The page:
Beauty

Losses and griefs of all kinds fade a sense of beauty out of our lives. We  forget what we once appreciated and held dear, even what we love and who we are. During the past two weeks remote area nurses in Australia have grieved the murder of one of our colleagues. After the first few days of shocked incomprehension someone on our Facebook site encouraged us to post photos of things that captured our reasons for doing the hard work that we do. The beauty in those shared photos was varied, individual and ultimately uplifting…some were of landscapes and adventures, others were of new-born babies and healthy mothers.Many of us will always see beauty in the shape of a Royal Flying Doctor plane coming in to land after a long night of waiting. Beauty is as unique as a snowflake, it’s to be cherished and nurtured in our lives wherever we find it and however we define it.

I’ve had my share of losses and difficulties since I began this blog site. I had a desire to share my experiences and insights from my remote area life, but beauty quietly disappeared for a while and all I could see and sense around me was a dull, drab landscape. The gentle energy of beauty hid in the shadows from me…until the past few weeks, for all kinds of reasons, and none in particular…colours are appearing again and curiosity beckons me forward. Life is interesting and I’ve picked up my camera and wandered outside.

Grief

Today is a sad day in the Torres, Cairns and beyond. Soon the funeral will begin for eight children killed by their mother last month in Cairns. There are no adequate words for such an unimaginable event. There is no easy way to make meaning of what happened. Sometimes the work of making meaning has to be suspended and grief must be expressed in all it’s many forms. Today is such a day, to grieve for the children, for their fathers, their families and their mother. To remember and stand by all the people in the helping professions that have been involved with this happening over the past weeks and into the future. May we be generous and kind in our grief to all these people. Our minds and lives can be much more fragile than we realize in our busyness, none of us are really super heroes, we don’t know how we would react given the “right” amount of pressure and we don’t really know what’s going on in the minds and thoughts of those around us, even those closest to us. This is part of what it is to be human, to not know. Let us grieve today and be sad in our own way for what happened in Cairns and may it lead us to be kinder and gentler on ourselves and the people around us.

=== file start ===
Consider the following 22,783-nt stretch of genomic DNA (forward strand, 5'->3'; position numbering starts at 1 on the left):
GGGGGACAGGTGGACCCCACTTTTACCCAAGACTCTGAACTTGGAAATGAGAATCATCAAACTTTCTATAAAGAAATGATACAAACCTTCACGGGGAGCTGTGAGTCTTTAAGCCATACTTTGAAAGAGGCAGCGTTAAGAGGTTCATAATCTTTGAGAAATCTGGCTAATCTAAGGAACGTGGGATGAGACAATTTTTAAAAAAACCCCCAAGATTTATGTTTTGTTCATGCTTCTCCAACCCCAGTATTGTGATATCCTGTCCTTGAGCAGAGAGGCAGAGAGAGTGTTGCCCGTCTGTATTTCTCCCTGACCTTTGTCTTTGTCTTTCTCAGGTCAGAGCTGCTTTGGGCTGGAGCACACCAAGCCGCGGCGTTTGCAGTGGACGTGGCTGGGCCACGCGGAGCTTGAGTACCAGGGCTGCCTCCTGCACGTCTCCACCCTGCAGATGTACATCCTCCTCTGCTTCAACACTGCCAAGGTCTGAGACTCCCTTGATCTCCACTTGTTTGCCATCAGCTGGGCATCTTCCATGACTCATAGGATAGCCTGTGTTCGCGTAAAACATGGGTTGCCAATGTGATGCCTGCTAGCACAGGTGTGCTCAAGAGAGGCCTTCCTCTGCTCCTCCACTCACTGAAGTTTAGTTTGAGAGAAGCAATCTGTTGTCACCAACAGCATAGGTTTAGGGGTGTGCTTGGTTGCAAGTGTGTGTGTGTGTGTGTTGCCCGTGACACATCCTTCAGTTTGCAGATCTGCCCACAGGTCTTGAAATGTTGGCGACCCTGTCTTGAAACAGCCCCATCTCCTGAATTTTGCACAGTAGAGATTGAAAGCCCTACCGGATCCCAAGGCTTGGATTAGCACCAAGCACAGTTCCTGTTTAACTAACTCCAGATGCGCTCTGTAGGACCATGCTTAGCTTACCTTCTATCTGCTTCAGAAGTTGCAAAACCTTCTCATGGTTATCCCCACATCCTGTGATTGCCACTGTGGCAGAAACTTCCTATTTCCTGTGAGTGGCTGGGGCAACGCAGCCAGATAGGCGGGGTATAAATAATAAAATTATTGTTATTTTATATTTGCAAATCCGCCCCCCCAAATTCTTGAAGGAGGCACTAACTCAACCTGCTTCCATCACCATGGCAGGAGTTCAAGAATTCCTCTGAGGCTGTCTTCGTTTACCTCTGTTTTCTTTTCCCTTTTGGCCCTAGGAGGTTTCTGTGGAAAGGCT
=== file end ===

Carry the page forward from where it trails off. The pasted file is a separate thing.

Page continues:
Paying Attention

How many of us can remember being told by a school teacher or a parent to pay attention? When you’re a child full of energy and curiosity barely able to sit still, waiting for the moment the bell rings to be allowed to run outside and play with friends, paying attention in the way well meaning adults intended for us was a foreign concept. We did pay attention to things important to us, whether our best friend was at school that day, whereabouts in the yard the class bully was lurking and how much money we had to buy tuckshop. Paying attention is a subjective and often fleeting experience for children and adults alike.
I read, this morning, in a book called “Learning to Walk in the Dark” by Barbara Brown Taylor the following words: “If we could learn to be attentive every moment of our lives we would discover the world anew. We would discover that the world is completely different from what we had believed it to be.” That in a nutshell has been my experience of working with people of different cultures as a remote area nurse. Listening and watching what was going on around me lessened my fears of being among strangers in places I didn’t belong. I learned quickly that Indigenous Australia was very different from what I’d believed or imagined it to be.
Beginning to work among Torres Strait islanders on Badu island, at first, and later working on another seven over the following two years. I listened to the sounds of another language I never knew existed, I ate fresh seafood that melted sweetly in my mouth, I attended family gatherings decorated with colourful flowers and plaited palm fronds, I read the history of the pearl industry and listened to the elders recounting their fight for justice for land and sea rights. I watched the movement of the tides across the fish traps on Darnley and pondered who made them so many years ago. I imagined what it was like to be a parent who has to take their kids all the way to Thursday island to visit a dentist, the cost and inconvenience of it.
Paying attention enables us to live more in the moment and less in our thoughts, more in our bodies and less in our minds. It brings riches into our lives we could barely begin to imagine. But, we are normally so busy running around searching for security and planning for the future, that we forget that childhood lesson. We need an adult to remind us to stop and pay attention.